An interpretation of the relationship between dominant rainfall-runoff processes and the shape of flow duration curve by using data-based modeling approach

Chris Leong, Yoshiyuki Yokoo
Received 2019/07/04, Accepted 2019/10/13, Published 2019/11/21

Chris Leong1), Yoshiyuki Yokoo2)

1) Graduate School of Symbiotic Systems Science and Technology, Fukushima University, Japan
2) Faculty of Symbiotic Systems Science, Fukushima University, Japan

Seeking a process-based understanding for the shape of the flow duration curve (FDC) uniqueness to a catchment, this study applied a data-based rainfall-runoff modeling approach in perennial, intermittent and ephemeral catchments which would have different dominant rainfall-runoff processes. Using this approach, we identified (1) the number of dominant runoff processes in a catchment, (2) rainwater storage in all processes, (3) infiltrations and return flows between the processes. We then identified reasons for different FDC shapes in the catchments in terms of identified dominant processes. Our results showed a humid climate with lower aridity index (AI) would cause perennial flow created by the combination of four dominant processes of fast flow, faster and slower interflows and base flow components. On the contrary, an arid climate with higher AI would cause ephemeral flow created by the combination of two dominant processes of fast and faster interflow components. These indicate a FDC in arid catchments would become ephemeral because of less dominant runoff processes occurring only near ground surface, whereas a humid catchment would become perennial because of more dominant runoff processes occurring from near ground surface to deep underground. These findings contribute in estimating FDCs in ungauged catchments from climatic conditions.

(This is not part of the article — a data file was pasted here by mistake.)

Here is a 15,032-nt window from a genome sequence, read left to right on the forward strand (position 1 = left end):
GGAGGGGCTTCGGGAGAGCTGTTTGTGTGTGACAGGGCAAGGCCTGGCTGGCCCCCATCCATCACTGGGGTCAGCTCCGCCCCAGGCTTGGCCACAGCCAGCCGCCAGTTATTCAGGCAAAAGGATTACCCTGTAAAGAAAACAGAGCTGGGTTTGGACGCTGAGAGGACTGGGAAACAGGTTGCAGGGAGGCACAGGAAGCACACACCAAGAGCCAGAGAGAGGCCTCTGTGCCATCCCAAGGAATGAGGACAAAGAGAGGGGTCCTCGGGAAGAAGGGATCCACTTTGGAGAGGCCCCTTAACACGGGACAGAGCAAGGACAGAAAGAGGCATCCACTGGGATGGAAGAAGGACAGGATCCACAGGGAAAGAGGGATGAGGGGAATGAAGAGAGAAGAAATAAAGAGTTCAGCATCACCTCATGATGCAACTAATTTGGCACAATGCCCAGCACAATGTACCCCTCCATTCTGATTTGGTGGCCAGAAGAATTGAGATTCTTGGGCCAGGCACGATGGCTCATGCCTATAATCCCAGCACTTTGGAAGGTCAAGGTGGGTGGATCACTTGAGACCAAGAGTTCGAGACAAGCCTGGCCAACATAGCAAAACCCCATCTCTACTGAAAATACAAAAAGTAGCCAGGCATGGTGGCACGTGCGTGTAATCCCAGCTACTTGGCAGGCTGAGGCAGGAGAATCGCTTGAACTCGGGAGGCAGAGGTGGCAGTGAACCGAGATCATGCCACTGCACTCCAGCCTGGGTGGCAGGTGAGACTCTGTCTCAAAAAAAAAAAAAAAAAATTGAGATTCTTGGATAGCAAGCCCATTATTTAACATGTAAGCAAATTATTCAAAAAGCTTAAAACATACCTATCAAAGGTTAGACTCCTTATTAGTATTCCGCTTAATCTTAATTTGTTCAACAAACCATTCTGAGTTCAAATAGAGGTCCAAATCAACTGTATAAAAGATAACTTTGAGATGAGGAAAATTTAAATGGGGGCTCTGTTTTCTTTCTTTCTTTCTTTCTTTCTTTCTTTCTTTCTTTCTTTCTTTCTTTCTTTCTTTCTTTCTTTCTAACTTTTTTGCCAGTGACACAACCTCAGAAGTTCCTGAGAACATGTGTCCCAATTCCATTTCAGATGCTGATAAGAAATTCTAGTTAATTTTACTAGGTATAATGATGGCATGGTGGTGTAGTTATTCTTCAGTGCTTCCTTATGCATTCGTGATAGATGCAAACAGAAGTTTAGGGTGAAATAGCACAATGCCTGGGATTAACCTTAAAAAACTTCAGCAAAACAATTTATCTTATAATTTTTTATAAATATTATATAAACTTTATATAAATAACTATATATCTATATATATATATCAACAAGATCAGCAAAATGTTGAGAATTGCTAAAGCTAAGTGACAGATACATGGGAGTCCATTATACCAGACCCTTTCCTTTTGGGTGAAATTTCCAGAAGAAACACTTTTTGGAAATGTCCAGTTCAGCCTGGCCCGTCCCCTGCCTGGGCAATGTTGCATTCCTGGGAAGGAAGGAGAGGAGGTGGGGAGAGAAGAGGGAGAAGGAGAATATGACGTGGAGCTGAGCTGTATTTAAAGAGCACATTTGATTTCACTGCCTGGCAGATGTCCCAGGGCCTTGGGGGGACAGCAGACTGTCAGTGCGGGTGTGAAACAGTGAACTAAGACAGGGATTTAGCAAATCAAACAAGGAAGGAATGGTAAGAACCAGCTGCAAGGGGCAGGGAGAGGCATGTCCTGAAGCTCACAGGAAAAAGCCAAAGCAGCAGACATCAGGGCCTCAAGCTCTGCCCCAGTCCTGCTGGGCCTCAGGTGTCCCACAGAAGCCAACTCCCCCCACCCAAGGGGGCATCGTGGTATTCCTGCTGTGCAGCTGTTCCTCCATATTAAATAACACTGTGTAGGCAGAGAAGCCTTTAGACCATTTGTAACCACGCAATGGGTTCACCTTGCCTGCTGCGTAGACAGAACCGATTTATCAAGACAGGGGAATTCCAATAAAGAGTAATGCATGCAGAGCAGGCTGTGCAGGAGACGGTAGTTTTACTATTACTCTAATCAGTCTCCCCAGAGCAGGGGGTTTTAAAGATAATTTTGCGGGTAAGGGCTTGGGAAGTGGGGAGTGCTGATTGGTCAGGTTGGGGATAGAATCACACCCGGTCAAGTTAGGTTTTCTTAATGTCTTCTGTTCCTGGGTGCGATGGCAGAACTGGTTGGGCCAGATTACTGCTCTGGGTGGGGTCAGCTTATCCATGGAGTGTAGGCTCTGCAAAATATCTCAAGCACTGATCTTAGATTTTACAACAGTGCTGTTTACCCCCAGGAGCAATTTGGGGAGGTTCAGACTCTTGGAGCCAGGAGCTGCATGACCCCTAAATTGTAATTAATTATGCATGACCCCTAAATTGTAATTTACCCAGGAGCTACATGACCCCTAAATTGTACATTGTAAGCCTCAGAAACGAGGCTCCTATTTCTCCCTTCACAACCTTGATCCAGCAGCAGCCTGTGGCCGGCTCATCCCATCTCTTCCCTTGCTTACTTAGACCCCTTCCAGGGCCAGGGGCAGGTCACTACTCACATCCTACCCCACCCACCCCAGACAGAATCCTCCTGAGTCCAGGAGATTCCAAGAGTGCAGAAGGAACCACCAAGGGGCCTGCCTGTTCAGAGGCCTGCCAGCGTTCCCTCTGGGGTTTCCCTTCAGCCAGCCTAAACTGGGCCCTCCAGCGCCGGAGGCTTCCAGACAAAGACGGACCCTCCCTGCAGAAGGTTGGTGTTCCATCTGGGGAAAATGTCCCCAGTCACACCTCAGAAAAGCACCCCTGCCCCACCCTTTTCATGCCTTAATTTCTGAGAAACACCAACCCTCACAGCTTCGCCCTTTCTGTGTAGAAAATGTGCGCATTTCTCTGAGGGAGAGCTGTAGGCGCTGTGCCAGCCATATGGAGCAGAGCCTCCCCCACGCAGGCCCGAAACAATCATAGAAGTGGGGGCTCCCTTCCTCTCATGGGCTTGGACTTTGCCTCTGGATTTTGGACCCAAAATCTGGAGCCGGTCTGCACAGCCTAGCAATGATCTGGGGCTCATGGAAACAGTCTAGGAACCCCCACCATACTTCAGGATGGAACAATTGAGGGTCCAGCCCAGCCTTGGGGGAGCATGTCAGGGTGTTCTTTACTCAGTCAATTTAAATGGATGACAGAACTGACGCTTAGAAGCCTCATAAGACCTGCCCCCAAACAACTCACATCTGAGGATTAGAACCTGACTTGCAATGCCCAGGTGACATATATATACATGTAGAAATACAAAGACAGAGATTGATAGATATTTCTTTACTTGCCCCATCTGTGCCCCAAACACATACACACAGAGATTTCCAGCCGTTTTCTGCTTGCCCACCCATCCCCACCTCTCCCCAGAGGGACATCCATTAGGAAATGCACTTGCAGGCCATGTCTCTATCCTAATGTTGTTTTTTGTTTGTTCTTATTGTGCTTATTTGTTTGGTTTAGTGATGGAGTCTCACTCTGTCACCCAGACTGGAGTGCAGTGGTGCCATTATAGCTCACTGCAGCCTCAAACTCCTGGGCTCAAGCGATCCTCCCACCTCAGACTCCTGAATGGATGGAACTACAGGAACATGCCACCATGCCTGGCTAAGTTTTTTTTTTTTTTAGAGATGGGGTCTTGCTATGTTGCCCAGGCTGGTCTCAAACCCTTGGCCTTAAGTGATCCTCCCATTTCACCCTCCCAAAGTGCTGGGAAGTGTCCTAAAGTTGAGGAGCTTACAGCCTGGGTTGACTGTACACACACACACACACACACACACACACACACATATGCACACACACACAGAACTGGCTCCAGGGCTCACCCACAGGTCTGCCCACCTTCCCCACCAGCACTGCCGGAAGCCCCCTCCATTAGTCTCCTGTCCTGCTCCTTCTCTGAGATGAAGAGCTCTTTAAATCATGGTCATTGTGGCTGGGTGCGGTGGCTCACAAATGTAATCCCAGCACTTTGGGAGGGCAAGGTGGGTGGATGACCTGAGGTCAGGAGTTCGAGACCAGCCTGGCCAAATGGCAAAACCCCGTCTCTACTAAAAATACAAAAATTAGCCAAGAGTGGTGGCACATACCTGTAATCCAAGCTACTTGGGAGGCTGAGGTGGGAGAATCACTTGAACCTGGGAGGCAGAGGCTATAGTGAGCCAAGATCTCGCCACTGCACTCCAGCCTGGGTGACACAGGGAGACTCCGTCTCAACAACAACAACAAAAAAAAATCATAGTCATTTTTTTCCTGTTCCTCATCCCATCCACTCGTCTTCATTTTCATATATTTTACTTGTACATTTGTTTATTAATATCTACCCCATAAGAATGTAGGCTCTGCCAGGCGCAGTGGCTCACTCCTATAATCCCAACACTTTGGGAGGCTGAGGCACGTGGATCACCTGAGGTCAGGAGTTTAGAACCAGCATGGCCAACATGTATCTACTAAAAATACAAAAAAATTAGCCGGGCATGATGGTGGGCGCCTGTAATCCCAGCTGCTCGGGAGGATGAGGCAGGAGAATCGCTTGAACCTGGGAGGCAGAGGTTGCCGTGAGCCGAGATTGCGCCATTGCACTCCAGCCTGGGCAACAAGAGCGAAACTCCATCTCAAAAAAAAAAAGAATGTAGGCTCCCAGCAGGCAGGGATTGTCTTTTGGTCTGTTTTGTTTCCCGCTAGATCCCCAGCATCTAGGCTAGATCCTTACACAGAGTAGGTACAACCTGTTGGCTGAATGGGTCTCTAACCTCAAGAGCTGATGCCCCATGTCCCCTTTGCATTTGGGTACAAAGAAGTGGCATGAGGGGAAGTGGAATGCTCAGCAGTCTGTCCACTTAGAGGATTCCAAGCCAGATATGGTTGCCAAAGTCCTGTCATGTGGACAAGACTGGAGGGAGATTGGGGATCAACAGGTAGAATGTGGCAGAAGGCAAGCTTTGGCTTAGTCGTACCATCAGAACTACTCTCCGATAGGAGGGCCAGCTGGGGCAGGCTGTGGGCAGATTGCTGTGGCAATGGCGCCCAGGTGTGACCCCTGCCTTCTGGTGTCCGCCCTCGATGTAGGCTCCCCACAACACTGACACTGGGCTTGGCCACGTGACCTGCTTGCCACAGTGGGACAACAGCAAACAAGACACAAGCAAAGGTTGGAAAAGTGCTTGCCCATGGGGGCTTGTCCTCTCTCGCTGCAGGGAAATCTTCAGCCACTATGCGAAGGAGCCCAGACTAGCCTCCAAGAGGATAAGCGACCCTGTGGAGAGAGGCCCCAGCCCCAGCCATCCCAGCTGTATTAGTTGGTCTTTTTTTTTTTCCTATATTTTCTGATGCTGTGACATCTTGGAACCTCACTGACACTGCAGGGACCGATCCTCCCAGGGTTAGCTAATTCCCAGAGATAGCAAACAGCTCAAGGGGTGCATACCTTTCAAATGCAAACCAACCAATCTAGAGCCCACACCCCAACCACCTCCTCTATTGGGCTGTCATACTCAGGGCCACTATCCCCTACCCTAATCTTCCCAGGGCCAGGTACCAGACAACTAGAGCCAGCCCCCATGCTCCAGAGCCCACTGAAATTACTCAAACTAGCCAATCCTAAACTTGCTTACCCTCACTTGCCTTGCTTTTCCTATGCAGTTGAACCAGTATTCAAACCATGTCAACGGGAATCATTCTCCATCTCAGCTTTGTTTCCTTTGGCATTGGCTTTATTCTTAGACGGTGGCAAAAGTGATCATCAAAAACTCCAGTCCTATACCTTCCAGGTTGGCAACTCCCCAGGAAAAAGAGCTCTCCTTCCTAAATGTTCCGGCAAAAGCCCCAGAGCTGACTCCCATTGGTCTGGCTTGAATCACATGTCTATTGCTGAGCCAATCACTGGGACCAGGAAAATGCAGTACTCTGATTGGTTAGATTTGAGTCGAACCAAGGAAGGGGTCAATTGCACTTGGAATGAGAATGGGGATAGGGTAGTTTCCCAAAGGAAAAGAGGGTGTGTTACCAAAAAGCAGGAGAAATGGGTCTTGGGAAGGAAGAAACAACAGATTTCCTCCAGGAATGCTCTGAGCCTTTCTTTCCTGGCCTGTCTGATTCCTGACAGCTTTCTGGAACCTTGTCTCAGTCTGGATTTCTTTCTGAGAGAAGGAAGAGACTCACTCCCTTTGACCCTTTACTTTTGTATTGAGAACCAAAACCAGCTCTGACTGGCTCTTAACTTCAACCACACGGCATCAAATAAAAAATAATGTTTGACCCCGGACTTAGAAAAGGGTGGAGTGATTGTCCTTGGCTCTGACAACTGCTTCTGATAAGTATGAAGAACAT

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Copyright (c) 2019 The Author(s) CC-BY 4.0

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